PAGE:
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Old 10-16-2007, 12:18 PM   #21
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I'm in Michigan and I walk regularly in the ice and snow (when I'm not mall walking). When it gets icy I use Yak Trax on my boots. They really help.

Yaktrax Walker Shoe Traction
Kinda like chains on trucks in the mountain passes, I like it........
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Old 10-16-2007, 04:28 PM   #22
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Kinda like chains on trucks in the mountain passes, I like it........
Those look great! I'm going to get some in a couple of years when I ER to Missouri and try them out. Thanks!
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Old 10-16-2007, 05:49 PM   #23
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I put a rash guard on because Hawaii water drops below 80 in the winter...
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Old 10-16-2007, 06:57 PM   #24
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I put a rash guard on because Hawaii water drops below 80 in the winter...
... right after I look for all the open windows in the house and try to remember how to shut them...
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Old 10-16-2007, 07:15 PM   #25
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Okey dokey, I was wondering how long it would take before the warm weather contingent chimed in. Y'know, it isn't nice to brag!
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Old 10-16-2007, 11:37 PM   #26
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Hey we pay big bucks for the bragging rights. You guys can get edible tomatoes and apples for under $1/lb we pay $3+/lb for lousy tomatoes. Just today I spent $15 shipping on $35 Halloween Costume (first bought costume in I don't know how long), on site with a zillion banner ads offering free shipping.*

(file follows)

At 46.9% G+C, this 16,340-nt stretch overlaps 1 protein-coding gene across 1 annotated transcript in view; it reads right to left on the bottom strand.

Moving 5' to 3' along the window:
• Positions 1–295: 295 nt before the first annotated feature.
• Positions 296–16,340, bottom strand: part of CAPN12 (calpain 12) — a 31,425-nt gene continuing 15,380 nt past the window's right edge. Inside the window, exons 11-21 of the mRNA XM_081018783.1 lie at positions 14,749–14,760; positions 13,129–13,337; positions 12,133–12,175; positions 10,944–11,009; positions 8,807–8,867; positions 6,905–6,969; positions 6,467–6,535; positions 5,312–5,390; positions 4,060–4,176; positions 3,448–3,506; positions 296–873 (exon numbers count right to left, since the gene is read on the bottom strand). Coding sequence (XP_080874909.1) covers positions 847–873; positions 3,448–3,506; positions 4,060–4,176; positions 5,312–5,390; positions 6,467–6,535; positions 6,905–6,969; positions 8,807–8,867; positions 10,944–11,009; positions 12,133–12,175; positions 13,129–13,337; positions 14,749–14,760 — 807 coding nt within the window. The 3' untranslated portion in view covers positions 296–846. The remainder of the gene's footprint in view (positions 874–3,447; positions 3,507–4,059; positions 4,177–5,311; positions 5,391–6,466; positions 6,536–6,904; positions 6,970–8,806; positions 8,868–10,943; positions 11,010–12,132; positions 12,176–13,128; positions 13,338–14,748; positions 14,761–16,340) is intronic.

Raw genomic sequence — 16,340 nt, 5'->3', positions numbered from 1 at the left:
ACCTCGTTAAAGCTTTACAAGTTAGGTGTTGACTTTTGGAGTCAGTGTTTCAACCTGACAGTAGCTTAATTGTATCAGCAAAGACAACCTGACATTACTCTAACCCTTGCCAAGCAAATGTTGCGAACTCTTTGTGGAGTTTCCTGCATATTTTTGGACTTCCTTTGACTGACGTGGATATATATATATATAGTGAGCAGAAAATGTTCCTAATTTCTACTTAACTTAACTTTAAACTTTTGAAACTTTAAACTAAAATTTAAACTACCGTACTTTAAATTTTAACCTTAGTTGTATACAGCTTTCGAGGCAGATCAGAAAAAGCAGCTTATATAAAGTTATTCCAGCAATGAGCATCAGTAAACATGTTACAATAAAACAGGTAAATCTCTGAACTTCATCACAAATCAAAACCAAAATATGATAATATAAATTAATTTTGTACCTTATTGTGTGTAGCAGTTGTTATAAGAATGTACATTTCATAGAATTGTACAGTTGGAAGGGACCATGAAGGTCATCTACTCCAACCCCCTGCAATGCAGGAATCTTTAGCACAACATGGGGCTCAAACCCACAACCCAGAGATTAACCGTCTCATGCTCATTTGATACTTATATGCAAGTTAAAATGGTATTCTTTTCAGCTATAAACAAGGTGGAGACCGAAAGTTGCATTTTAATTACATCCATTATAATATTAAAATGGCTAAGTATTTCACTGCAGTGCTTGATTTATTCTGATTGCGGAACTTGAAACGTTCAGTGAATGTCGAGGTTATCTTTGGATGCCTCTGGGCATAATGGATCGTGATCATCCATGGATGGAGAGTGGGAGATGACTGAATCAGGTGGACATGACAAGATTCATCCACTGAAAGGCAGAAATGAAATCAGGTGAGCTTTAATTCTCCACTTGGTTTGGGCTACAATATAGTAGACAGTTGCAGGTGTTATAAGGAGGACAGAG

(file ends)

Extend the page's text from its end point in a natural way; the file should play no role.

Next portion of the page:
*Free shipping offer good in the lower 48 states, doesn't apply to Alaska or Hawaii...
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Old 10-17-2007, 01:04 AM   #27
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We had some nice weather in the PNW last weekend so I got to do a 30 mile bike ride. I too prefer outdoor exercise, but I suspect that is in part because non-rainy outdoor time is so precious here.

For colder months I hit the gym and do weight training and a variety of aerobics (elliptical, recumbant bike, circuit training, etc). This provides a built-in variety to the yearly routine -- outdoor activities for late spring/summer/early fall, and then gym work for late fall/winter/early spring.

I do like going to the gym because over the years we have formed social connections there and enjoy seeing some of the same folks who have been there for years as well. Oh, and we use a community gym -- that way we work out with the people who are there because they care about their health, this place doesn't get the 'posers' at least not for long.

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Old 10-17-2007, 01:09 AM   #28
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Originally Posted by travelover View Post
I'm in Michigan and I walk regularly in the ice and snow (when I'm not mall walking). When it gets icy I use Yak Trax on my boots. They really help.

Yaktrax Walker Shoe Traction
I've used the regular ('walker') version as well and it is a good product. Has anyone tried the 'pro' version? Is it worth the extra bucks?

Comparison: Yaktrax Walker and Yaktrax Pro
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Old 10-17-2007, 07:47 AM   #29
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Those look great! I'm going to get some in a couple of years when I ER to Missouri and try them out. Thanks!
You seem really concerned about snow in Missouri, aren't you? Do they really get that much? Springfield, right? Is it hilly? That's the biggest problem in snow. Where it's flat and straight, you just have to drive slower so you can stop where you need to. It's a bit tougher to control on hills.

I'd guess that when they do get snow it melts pretty quickly, so you just have to either keep the pantry stocked in the winter or make a grocery run before a storm hits and just not go out while it's on the roads. But I wouldn't buy too much snow gear until you see if you really need it.
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Old 10-17-2007, 06:03 PM   #30